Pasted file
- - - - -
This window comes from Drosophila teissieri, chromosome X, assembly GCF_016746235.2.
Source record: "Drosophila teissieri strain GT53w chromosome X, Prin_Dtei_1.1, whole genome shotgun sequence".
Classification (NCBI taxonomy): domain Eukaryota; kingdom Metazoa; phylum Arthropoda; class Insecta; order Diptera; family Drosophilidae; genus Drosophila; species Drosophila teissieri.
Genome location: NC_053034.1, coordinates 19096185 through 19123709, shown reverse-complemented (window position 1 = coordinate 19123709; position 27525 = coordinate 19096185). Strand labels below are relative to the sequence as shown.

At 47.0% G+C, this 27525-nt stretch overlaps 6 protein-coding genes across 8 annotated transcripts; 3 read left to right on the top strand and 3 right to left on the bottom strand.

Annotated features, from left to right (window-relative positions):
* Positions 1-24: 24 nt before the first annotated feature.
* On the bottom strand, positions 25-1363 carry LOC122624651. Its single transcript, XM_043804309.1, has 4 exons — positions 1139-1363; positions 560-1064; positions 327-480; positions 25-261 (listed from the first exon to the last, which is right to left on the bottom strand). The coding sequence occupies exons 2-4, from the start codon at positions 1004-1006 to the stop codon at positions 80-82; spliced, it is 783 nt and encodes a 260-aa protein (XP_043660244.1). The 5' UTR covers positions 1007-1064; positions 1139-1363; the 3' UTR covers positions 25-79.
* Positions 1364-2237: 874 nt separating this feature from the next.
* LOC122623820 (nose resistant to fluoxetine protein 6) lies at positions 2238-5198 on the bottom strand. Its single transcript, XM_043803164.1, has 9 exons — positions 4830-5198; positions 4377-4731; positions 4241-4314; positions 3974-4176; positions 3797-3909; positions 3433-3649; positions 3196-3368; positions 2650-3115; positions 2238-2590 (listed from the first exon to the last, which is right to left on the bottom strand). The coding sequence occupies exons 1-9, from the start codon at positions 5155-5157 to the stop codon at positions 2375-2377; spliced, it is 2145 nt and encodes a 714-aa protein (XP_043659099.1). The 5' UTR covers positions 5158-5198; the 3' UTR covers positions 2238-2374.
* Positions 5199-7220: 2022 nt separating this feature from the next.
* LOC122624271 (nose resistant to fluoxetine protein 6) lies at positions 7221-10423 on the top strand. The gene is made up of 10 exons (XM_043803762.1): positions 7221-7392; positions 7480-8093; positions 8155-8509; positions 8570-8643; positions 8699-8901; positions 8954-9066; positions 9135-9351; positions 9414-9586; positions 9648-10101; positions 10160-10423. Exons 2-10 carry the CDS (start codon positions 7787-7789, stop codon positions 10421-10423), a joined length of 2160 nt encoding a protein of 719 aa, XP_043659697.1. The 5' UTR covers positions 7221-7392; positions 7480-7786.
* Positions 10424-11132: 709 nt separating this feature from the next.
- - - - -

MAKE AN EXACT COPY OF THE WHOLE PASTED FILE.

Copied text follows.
This window comes from Drosophila teissieri, chromosome X, assembly GCF_016746235.2.
Source record: "Drosophila teissieri strain GT53w chromosome X, Prin_Dtei_1.1, whole genome shotgun sequence".
Classification (NCBI taxonomy): domain Eukaryota; kingdom Metazoa; phylum Arthropoda; class Insecta; order Diptera; family Drosophilidae; genus Drosophila; species Drosophila teissieri.
Genome location: NC_053034.1, coordinates 19096185 through 19123709, shown reverse-complemented (window position 1 = coordinate 19123709; position 27525 = coordinate 19096185). Strand labels below are relative to the sequence as shown.

At 47.0% G+C, this 27525-nt stretch overlaps 6 protein-coding genes across 8 annotated transcripts; 3 read left to right on the top strand and 3 right to left on the bottom strand.

Annotated features, from left to right (window-relative positions):
* Positions 1-24: 24 nt before the first annotated feature.
* On the bottom strand, positions 25-1363 carry LOC122624651. Its single transcript, XM_043804309.1, has 4 exons — positions 1139-1363; positions 560-1064; positions 327-480; positions 25-261 (listed from the first exon to the last, which is right to left on the bottom strand). The coding sequence occupies exons 2-4, from the start codon at positions 1004-1006 to the stop codon at positions 80-82; spliced, it is 783 nt and encodes a 260-aa protein (XP_043660244.1). The 5' UTR covers positions 1007-1064; positions 1139-1363; the 3' UTR covers positions 25-79.
* Positions 1364-2237: 874 nt separating this feature from the next.
* LOC122623820 (nose resistant to fluoxetine protein 6) lies at positions 2238-5198 on the bottom strand. Its single transcript, XM_043803164.1, has 9 exons — positions 4830-5198; positions 4377-4731; positions 4241-4314; positions 3974-4176; positions 3797-3909; positions 3433-3649; positions 3196-3368; positions 2650-3115; positions 2238-2590 (listed from the first exon to the last, which is right to left on the bottom strand). The coding sequence occupies exons 1-9, from the start codon at positions 5155-5157 to the stop codon at positions 2375-2377; spliced, it is 2145 nt and encodes a 714-aa protein (XP_043659099.1). The 5' UTR covers positions 5158-5198; the 3' UTR covers positions 2238-2374.
* Positions 5199-7220: 2022 nt separating this feature from the next.
* LOC122624271 (nose resistant to fluoxetine protein 6) lies at positions 7221-10423 on the top strand. The gene is made up of 10 exons (XM_043803762.1): positions 7221-7392; positions 7480-8093; positions 8155-8509; positions 8570-8643; positions 8699-8901; positions 8954-9066; positions 9135-9351; positions 9414-9586; positions 9648-10101; positions 10160-10423. Exons 2-10 carry the CDS (start codon positions 7787-7789, stop codon positions 10421-10423), a joined length of 2160 nt encoding a protein of 719 aa, XP_043659697.1. The 5' UTR covers positions 7221-7392; positions 7480-7786.
* Positions 10424-11132: 709 nt separating this feature from the next.